Curiosity Killed the Californian
Well…I hope not.
But it’s the driving force behind this blog, which all began on a sunny, blue-sky day at the end of April, when I got the call of a lifetime.
Would I like to do a month-long road trip around the western U.S. for National Geographic’s Intelligent Travel blog?
I blinked a few times until it registered, then tried to rein in the school-girl-excitement that threatened to burst my body at the seams.
Yes! Yes. Yes, I would like to do that.
Fast forward a month. Now that Memorial Day has ushered summer in to my hometown of San Diego (along with heavier traffic and crowded beaches), I’m ready to strike off and explore what the rest of the West has to offer.
Amid the frenzy of planning, and visions of wild-west cattle drives and craft beers at off-beat pubs, I knew exactly what my first stop had to be.
Though I’m a surfer, I’d never been to the California Surf Museum, which is just ten minutes from my house in Oceanside.
Shameful, I told myself, but handy, too. My oversight had given me the chance to highlight what this trip is all about — not only uncovering new hidden gems, but training myself to see the familiar in a new light.
Searching every corner, crack, and crevice for the unusual, the interesting, the unforgettable.
So this morning, I battled rush hour traffic on Interstate 5 through the gray drizzle of June gloom and pulled up to the museum — a bright spot. Julie Cox, director of the museum and a professional surfer in her own right, greeted me with a smile and took a break from training a new intern to show me around.
I found it hard to pull myself away from each exhibit. Here’s a little taste of what I saw there:
– The “Transitional Era” exhibit traced the evolution from long boarding to short boarding from 1966-1972, with hippie culture weaved in. In it was this priceless commentary: “When the hair went long, the boards went short, and the world went crazy!”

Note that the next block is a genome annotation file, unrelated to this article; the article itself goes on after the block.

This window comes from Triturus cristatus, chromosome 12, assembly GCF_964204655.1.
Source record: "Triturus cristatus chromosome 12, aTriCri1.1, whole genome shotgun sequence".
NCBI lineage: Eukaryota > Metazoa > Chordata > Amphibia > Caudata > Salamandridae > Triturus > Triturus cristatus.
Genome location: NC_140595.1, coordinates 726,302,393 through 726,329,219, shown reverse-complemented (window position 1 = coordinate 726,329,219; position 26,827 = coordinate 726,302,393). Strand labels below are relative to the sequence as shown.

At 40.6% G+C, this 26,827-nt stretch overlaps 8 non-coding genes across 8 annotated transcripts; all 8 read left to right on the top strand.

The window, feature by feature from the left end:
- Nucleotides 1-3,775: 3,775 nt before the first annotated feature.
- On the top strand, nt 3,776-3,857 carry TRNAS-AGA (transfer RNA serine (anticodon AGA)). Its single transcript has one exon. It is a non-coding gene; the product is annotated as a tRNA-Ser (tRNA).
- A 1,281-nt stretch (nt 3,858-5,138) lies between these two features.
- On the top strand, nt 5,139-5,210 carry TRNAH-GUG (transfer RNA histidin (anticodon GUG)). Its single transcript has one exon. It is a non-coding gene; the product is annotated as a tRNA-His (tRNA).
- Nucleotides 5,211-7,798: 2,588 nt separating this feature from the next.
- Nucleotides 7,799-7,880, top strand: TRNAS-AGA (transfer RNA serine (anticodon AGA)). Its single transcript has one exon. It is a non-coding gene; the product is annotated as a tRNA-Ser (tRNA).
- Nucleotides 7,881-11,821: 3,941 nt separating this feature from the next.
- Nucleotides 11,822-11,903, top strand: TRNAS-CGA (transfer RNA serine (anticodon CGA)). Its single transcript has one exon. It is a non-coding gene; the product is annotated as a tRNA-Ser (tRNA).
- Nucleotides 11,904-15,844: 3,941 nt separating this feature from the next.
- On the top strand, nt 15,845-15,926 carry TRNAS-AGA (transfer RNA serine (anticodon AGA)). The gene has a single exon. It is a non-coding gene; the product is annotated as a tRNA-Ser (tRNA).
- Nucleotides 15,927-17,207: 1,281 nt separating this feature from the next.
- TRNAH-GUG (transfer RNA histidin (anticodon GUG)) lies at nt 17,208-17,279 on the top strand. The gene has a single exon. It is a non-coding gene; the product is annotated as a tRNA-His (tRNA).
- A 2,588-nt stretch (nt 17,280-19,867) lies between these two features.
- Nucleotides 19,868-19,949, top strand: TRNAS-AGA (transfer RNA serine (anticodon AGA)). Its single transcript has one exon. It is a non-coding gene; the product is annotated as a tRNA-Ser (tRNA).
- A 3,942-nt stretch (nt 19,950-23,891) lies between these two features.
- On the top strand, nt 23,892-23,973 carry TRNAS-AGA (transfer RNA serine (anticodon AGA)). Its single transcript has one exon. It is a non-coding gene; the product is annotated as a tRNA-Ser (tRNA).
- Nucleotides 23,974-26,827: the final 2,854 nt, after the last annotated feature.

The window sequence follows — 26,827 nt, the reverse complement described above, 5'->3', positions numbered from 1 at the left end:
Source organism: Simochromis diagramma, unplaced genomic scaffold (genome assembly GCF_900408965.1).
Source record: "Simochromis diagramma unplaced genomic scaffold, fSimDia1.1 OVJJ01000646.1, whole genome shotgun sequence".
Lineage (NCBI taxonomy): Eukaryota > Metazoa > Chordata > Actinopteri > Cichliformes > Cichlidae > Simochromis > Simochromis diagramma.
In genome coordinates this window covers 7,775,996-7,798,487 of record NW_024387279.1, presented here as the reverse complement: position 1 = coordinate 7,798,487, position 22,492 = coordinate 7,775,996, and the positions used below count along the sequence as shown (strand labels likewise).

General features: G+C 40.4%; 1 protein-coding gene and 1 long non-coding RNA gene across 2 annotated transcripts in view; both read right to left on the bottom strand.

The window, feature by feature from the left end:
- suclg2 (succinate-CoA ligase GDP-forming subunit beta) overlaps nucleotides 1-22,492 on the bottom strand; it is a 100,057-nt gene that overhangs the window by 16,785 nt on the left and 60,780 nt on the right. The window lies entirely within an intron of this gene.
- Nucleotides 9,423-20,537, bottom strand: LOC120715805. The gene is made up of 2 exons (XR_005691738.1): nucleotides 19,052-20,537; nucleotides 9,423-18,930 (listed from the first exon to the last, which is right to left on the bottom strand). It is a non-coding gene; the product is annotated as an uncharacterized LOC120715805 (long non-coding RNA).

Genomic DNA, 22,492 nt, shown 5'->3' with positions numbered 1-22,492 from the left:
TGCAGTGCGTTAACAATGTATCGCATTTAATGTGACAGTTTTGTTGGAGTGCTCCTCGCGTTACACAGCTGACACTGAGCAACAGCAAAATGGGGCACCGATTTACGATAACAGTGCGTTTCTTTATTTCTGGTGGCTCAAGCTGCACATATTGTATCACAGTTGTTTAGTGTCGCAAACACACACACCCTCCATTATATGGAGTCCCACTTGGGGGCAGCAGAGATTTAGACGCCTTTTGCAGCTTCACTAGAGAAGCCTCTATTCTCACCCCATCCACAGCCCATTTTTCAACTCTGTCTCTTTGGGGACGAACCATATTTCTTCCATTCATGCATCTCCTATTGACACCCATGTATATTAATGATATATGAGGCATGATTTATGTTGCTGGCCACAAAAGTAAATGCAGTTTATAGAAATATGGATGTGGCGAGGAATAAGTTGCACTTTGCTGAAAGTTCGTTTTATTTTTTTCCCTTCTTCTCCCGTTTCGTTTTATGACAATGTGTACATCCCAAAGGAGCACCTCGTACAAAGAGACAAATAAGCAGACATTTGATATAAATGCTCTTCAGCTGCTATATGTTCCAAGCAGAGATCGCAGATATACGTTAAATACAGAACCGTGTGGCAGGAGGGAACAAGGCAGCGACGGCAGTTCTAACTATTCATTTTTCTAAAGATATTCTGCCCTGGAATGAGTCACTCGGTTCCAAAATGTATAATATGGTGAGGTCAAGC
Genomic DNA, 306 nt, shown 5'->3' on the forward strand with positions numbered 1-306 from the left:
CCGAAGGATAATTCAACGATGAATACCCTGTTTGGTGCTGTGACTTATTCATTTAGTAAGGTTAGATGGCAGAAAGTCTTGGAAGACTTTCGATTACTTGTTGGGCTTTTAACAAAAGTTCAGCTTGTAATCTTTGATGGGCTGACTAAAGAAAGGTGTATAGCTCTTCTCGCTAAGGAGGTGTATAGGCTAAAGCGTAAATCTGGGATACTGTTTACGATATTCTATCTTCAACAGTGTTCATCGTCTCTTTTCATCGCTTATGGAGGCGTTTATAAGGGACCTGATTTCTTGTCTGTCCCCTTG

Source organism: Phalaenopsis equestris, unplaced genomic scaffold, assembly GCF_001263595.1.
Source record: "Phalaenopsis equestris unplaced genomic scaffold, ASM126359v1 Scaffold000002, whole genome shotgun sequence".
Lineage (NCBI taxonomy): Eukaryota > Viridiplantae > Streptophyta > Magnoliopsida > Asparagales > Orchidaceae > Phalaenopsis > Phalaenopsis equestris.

– The museum has on display the board now-famous Bethany Hamilton (whose life was portrayed in Soul Surfer) was riding when she was attacked by a tiger shark. Julie explained that the family was tired of holding on to the reminder and offered to loan it to the museum.
– The outside “Secret Spot,” where the museum often holds events like its upcoming Surf Gala, transported me to a beach on Hawaii with its colorful mural by John Lamb and Brett Hazard.
– And the best treat of all, an exhibit still in the works that will be unveiled to the public soon: A collection of boards
- Nat Geo Expeditions
beginning with Koa Wood Alaia boards from Hawaii circa the 1890s (I didn’t know surfing had been around that long), through sugar pine, redwood, and balsa, and ending with the foam and fiberglass we use today.
I could have spent hours in there, but I knew that my trip was just beginning and that I had other places to explore waiting just around the bend.
But I did learn a valuable lesson during my time there: not to take the things in my own backyard for granted. I know it’s something all of us have been guilty of at some point in our lives, but it’s a good goal.
Definitely pay the museum a visit if you’re ever in the area for a dose of surf culture and history — and to meet a few friendly locals (the best kind of hidden gems)!
Follow Shannon’s adventures on Twitter @CuriousTraveler and on Instagram @ShannonSwitzer
Shannon is photographing with an Olympus PEN E-PM1 and an Olympus Tough TG-820.